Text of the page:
ESG Hypocrisy: Why do Some Public Pensions Not Exclude Companies that Promote Sex Trafficking?

Posted on 06/26/2021


ESG is a popular term and buzzword in the world of institutional investors. The current focus of ESG for most U.S. and European pensions is “E”, which stands for environment. The social factor can be controversial with some issues like banning alcohol or gambling stocks. However, there is consensus among many governments and public opinion that sex trafficking is bad and inhumane. Why are public pensions focusing on banning private prisons and shunning oil companies, but ignoring companies that facilitate sex trafficking? Is it because tech companies have better public relations, or that they make good returns for investors?

By its nature, social media as an industry is a key facilitator in sex trafficking. One may think that Craigslist or the extinct “Backpage.com” are the key means of sex trafficking. Backpage.com was closed in 2018 after it was seized by the U.S. Department of Justice and its CEO Carl Ferrer admitted to charges including conspiracy to facilitate prostitution and money laundering.

According to the Human Trafficking Institute’s 2020 Federal Human Trafficking Report, the majority of online recruitment in active sex trafficking cases in the U.S. in 2020 took place on Facebook.

Public Pensions

Public pensions such as the California Public Employees Retirement System and the California State Teachers Retirement System are direct investors in Facebook Inc. In fact, according to an SWFI analysis on U.S. public pensions, many have Facebook stock as a top holding in their public equity portfolios as of 2020.

Facebook Could Face a Mound of Lawsuits over Sex Trafficking

On June 25, 2021, Justice James Blacklock of the Texas Supreme Court ruled that the impacted women can file a lawsuit against Facebook under a Texas state law that permits legal action against those who benefit from sex trafficking. The Texas Supreme Court ruled that Facebook could be liable for the conduct of pimps to recruit and prey on children. The social media giant that is run by Mark Zuckerberg can face lawsuits filed by three women claiming they were forced into prostitution as teenagers by abusers who used Facebook to entrap young girls. The judge also said the women cannot pursue claims under federal law that Facebook failed to warn minors and enact measures to block sex trafficking activity on its website.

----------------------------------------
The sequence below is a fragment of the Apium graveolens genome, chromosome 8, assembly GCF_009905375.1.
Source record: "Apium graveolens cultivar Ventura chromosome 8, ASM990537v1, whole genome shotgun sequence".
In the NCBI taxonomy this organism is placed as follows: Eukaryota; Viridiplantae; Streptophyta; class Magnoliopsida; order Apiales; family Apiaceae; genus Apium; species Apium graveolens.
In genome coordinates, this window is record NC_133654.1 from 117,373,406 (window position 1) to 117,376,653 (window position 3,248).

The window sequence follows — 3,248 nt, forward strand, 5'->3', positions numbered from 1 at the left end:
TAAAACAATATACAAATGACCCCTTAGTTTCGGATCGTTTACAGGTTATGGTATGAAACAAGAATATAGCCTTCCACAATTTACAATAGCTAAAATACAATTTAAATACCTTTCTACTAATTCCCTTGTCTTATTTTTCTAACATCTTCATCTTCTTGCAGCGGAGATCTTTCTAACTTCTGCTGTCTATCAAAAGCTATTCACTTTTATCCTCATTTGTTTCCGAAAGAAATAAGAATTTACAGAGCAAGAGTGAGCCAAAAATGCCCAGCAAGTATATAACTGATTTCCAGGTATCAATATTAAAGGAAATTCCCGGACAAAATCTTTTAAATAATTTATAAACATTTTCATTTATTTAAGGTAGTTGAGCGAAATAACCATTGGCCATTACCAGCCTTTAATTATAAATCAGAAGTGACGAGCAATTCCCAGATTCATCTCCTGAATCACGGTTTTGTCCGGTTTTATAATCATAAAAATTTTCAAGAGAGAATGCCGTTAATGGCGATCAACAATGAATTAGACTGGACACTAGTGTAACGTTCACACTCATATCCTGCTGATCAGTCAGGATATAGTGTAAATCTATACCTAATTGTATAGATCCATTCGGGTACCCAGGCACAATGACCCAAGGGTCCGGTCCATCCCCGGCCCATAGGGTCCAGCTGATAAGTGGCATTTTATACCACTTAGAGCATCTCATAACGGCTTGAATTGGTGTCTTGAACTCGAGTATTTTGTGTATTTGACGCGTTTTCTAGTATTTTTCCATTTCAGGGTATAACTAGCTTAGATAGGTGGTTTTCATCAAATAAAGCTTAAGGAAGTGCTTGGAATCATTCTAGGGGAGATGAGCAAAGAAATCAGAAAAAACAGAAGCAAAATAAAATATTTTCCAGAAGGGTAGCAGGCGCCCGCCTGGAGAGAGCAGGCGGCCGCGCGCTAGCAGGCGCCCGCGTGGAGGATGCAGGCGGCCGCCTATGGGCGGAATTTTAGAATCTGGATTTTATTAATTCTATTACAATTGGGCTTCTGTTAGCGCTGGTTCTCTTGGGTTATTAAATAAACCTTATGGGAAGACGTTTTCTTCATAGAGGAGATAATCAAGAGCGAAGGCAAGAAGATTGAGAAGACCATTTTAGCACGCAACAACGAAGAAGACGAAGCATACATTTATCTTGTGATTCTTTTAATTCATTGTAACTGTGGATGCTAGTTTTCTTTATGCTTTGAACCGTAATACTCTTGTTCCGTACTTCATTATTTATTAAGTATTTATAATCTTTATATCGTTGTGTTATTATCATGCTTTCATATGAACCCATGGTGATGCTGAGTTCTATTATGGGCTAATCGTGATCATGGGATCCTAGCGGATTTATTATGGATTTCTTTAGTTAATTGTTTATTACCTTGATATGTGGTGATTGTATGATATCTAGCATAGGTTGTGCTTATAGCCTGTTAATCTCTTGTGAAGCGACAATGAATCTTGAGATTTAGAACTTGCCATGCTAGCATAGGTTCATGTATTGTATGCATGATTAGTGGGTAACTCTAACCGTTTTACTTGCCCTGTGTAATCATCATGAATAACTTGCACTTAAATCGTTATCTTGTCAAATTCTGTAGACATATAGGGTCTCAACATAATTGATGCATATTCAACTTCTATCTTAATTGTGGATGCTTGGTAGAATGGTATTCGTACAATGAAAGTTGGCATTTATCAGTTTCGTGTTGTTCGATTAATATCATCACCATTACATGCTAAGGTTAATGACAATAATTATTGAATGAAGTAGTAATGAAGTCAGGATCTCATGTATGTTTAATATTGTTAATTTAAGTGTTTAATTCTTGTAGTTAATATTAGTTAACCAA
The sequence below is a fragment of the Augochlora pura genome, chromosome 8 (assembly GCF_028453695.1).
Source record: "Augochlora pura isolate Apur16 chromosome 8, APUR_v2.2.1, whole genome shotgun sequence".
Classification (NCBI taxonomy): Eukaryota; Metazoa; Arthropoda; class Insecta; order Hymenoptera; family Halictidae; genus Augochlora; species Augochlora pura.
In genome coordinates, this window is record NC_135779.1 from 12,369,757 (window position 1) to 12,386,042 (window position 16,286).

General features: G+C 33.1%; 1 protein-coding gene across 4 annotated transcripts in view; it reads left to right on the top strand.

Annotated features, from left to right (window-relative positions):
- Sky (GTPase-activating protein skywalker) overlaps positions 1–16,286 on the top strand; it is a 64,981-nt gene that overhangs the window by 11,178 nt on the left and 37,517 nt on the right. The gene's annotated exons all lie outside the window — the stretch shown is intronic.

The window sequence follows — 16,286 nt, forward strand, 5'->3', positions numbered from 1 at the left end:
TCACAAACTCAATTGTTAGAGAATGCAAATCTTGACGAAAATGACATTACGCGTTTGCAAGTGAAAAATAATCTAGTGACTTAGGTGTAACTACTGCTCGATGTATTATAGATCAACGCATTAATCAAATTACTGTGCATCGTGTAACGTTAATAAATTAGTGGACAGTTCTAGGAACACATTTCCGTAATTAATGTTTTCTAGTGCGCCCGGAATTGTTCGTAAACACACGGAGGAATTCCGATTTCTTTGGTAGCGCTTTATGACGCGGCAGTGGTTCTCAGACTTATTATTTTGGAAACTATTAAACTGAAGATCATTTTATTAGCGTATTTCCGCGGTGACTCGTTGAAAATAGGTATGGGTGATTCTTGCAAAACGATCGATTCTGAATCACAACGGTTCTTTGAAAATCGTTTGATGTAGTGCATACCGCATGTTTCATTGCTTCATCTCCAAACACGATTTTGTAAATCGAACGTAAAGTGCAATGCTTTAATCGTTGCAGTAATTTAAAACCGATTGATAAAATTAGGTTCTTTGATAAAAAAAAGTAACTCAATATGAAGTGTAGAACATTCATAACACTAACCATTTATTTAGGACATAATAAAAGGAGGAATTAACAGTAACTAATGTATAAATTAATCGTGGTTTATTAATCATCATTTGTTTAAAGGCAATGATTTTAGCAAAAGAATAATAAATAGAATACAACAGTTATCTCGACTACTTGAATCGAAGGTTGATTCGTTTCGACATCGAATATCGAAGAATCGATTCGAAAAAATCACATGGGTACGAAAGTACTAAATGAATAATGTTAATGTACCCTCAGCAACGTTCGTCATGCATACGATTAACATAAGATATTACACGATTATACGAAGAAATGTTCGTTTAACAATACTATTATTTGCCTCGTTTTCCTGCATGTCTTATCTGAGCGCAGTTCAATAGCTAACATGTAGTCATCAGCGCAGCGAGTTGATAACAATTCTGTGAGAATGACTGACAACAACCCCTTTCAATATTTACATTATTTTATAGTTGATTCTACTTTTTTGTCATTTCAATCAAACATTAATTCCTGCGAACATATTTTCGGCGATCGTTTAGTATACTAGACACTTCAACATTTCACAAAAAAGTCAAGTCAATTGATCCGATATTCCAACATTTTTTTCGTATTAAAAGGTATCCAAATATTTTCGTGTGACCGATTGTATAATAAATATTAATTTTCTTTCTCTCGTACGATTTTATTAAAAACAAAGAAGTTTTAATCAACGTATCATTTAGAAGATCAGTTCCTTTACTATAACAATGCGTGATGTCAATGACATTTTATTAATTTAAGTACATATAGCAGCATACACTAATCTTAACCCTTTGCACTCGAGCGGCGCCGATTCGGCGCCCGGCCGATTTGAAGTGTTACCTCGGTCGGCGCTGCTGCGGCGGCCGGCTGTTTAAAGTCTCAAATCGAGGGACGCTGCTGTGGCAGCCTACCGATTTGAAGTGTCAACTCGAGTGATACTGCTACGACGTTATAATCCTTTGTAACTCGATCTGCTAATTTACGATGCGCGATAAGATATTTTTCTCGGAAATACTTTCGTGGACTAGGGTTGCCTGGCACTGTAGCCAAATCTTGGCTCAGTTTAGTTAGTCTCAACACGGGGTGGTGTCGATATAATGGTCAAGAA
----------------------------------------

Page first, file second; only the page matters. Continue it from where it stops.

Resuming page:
According to the lawsuits, Facebook hasn’t put effective safeguards in place to block sex traffickers because it benefits from advertising to more than 2 billion users. The women who were sex trafficked from Facebook claim the listed social media giant won’t use advertising space for public service announcements regarding the dangers of sex trafficking. Sheryl Sandberg, the Chief Operating Officer of Facebook, wrote the book titled, “Lean In: Women, Work, and the Will to Lead.” Why does Facebook continue to be the lead social media facilitator for sex trafficking in the U.S., according to various institutes?

Facebook claimed it was protected under Section 230 of the U.S. Communications Decency Act, which shields websites from lawsuits over what users post online. The judge from Texas rejected that argument. “The statutory claim for knowingly or intentionally benefiting from participation in a human-trafficking venture is not barred by Section 230,” the judge ruled.

“Perhaps advances in technology now allow online platforms to more easily police their users’ posts,” Blacklock said. “On the other hand, perhaps subjecting online platforms to greater liability for their users’ injurious activity would reduce freedom of speech on the internet by encouraging platforms to censor ‘dangerous’ content to avoid lawsuits.”

Facebook has no problem censoring political speech. The platform kicked off then U.S. President Donald Trump during the 2020 election and curbed accounts that provided alternative information regarding COVID-19.

This is not the first case in Texas that had a somewhat similar situation. Marc Benioff, the CEO of Salesforce.com, saw his SaaS CRM giant company lose in Federal court in Houston in March 2021. The federal court ruled that Salesforce.com must face state and federal over sex-trafficking facilitation complaints. These complaints were by several young women who said their “pimps” many times sold them via the classified ads of Backpage.com. Salesforce filed to have the entire case against it dismissed. In this instance, Judge Hanen said Salesforce was not necessarily shielded by Section 230.

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